This page describes an 1998 7th Air Force briefing on Theater Missile Defense (TMD) in Korea. The document was partially declassified and released under the Freedom of Information Act and describes the TMD “strategy we are employing on the Korean Peninsula.” The briefing examines how the US detects and warns CFC (Korean-US Combined Forces Command) of TMD launches, how the Patriot missile defense system currently deployed in South Korea defends against incoming missiles, describes various attack operations, and “presenting how we’re applying the lessons learned to today’s plan.”
The briefing describes that the US currently (1998) has six Patriot batteries deployed in South Korea. The batteries are organized under the 1st Battalion (Patriot) of the 43rd Air Defense Artillery (ADA) Unit, and is the only Patriot battalion on the Korean peninsula. In October 1994, the 1-43 ADA replaced the 2nd Battalion of the 7th Air Defense Artillery unit (2-7 ADA), which was rushed to Korea in March 1994 in response to the crisis that followed North Korea’s blocking of IAEA inspections and intention to withdraw from the NPR treaty. The six Patriot batteries are deployed at Suwon Air Base (Alpha and Bravo Batteries), Osan Air Base (Charlie and Delta Batteries), and Kunsan Air Base (Echo and Foxtrot Batteries).
The Air Force briefing helps illustrate how the US military expects North Korea to employ Scud missiles in a crisis and how they can most effectively be countered. The briefing suggests that planning for defensive and offensive operations are closely intertwined, and it underlines the extremely short warning times that face any decision making process in response to or preparation for a North Korean missile attack:
“A TBM launched from the SCUD belt will impact OSAN in only [deleted]. It takes between [deleted] to detect the TBM and to diseminate [sic] the warning. This only leaves [deleted] to take advantage of the warning. Saving seconds in important.”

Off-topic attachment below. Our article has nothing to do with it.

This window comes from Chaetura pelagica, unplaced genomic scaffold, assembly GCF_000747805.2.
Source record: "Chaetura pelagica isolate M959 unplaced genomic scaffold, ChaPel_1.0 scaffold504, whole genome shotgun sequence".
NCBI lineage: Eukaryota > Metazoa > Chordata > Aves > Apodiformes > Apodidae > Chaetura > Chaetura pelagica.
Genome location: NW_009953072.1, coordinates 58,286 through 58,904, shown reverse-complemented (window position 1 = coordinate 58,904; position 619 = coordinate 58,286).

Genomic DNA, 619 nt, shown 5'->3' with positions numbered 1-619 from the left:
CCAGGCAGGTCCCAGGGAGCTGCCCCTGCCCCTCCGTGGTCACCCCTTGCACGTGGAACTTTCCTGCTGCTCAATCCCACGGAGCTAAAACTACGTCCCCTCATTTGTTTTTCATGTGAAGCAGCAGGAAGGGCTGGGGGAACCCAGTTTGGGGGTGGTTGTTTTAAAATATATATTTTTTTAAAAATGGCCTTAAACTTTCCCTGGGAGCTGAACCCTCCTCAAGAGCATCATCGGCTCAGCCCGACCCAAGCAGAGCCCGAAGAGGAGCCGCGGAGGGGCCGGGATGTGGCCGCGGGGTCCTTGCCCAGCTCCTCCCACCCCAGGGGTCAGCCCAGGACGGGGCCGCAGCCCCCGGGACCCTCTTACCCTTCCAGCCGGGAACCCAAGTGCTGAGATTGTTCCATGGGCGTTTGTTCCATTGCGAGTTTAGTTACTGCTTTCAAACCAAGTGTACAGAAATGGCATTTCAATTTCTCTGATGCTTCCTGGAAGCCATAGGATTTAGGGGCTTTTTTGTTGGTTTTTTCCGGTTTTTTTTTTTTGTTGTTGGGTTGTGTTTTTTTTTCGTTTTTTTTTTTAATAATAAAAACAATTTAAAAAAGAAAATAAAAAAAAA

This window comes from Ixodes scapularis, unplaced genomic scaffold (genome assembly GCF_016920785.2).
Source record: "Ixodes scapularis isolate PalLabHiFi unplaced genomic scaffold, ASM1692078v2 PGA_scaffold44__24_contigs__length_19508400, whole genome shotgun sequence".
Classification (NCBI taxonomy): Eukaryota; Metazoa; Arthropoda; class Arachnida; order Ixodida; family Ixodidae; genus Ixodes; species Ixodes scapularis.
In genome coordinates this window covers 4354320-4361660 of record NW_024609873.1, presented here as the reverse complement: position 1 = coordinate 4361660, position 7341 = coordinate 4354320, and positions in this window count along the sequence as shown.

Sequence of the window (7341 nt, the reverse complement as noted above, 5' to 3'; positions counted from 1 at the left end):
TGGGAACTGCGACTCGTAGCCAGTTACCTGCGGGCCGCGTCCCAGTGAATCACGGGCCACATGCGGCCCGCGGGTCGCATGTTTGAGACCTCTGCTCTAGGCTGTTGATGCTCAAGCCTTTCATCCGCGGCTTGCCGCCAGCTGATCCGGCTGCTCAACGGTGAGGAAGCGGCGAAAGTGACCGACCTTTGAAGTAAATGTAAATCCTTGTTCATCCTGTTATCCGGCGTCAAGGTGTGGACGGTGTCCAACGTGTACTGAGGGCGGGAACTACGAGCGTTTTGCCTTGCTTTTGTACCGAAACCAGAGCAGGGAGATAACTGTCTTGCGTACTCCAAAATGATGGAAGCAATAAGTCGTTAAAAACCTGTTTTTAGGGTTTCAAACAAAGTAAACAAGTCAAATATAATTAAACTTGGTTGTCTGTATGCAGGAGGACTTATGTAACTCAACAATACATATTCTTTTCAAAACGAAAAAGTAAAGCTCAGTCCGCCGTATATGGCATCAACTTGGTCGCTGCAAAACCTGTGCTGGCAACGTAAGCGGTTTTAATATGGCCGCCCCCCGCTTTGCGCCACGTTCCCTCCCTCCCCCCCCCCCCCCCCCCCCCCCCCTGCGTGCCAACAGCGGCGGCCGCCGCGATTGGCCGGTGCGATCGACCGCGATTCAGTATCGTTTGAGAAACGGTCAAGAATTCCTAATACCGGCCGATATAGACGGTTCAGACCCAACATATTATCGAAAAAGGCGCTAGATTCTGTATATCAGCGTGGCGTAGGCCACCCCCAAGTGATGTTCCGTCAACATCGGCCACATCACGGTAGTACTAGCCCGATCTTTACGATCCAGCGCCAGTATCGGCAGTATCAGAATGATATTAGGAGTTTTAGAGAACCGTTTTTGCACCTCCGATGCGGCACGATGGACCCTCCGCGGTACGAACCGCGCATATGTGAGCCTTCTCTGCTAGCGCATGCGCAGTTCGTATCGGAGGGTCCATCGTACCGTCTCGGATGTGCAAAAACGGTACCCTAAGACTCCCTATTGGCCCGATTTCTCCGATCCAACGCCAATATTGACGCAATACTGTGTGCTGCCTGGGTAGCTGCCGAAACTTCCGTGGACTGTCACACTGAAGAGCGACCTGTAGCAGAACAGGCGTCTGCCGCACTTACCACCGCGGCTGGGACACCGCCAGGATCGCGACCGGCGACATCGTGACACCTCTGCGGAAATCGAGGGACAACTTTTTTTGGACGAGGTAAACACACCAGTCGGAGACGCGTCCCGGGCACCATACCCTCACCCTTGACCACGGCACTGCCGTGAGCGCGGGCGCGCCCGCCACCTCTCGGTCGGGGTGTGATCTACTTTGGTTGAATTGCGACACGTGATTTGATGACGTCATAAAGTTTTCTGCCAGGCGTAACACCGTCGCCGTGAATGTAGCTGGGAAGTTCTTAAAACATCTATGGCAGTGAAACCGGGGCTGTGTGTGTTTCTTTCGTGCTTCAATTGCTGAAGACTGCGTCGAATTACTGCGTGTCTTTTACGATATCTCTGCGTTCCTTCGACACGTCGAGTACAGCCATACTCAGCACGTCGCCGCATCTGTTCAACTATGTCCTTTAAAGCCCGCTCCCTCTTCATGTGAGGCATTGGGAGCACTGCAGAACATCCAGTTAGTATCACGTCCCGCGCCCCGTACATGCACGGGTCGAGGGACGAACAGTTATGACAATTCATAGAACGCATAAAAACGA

The briefing outlines three scenarios for how North Korea may choose to launch its missiles. Each of these scenarios demands different targeting strategies: 1) the North might launch exclusively from underground facilities; 2) disperse launchers in the field; or 3) use a combination of the two. The briefing describes option three as “the most likely.”
For North Korea to hide the Scuds in underground facilities and essentially roll them out only to launch could be seen as the most complicated U.S. targeting situation because of the brief warning time. Yet the briefing concludes that such an employment “makes the targeting process easier for us since they remain at known locations.” Once deployed out in the field, by contrast, the launchers are vulnerable only if they have been found. According to the briefing, dispersion “complicates our targeting solution greatly.” It adds: “Despite advances in our weapon systems, the launcher remains the most difficult target to hit.”
There is one more problem that complicates targeting of dispersed launchers. The briefing continues: “Although [launchers are] vulnerable during setup, we do not know where to look until the launch occurs. At that point, it is to [sic] late to strike since the [launcher] will be gone from the area within two minutes” after the missile is fired. “Launch points, detected by any means,” the briefing concludes, “are not targets” because the “ability of a [launcher] to hide after launch is far too rapid.”
In a crisis on the Korean peninsula, the briefing suggests, US forces would not be “Scud hunting” for individual launchers to destroy, but would instead search “for the greatest war-fighting impact, and that is to destroy the TMD [theater missile defense] infrastructure.”
The full declassified TMD briefing is available through the link in the right-hand bar.
>> Department of the Air Force, 7th Air Force, briefing, “Theater Missile Defense,” n.d. . Note: 8.5 MB.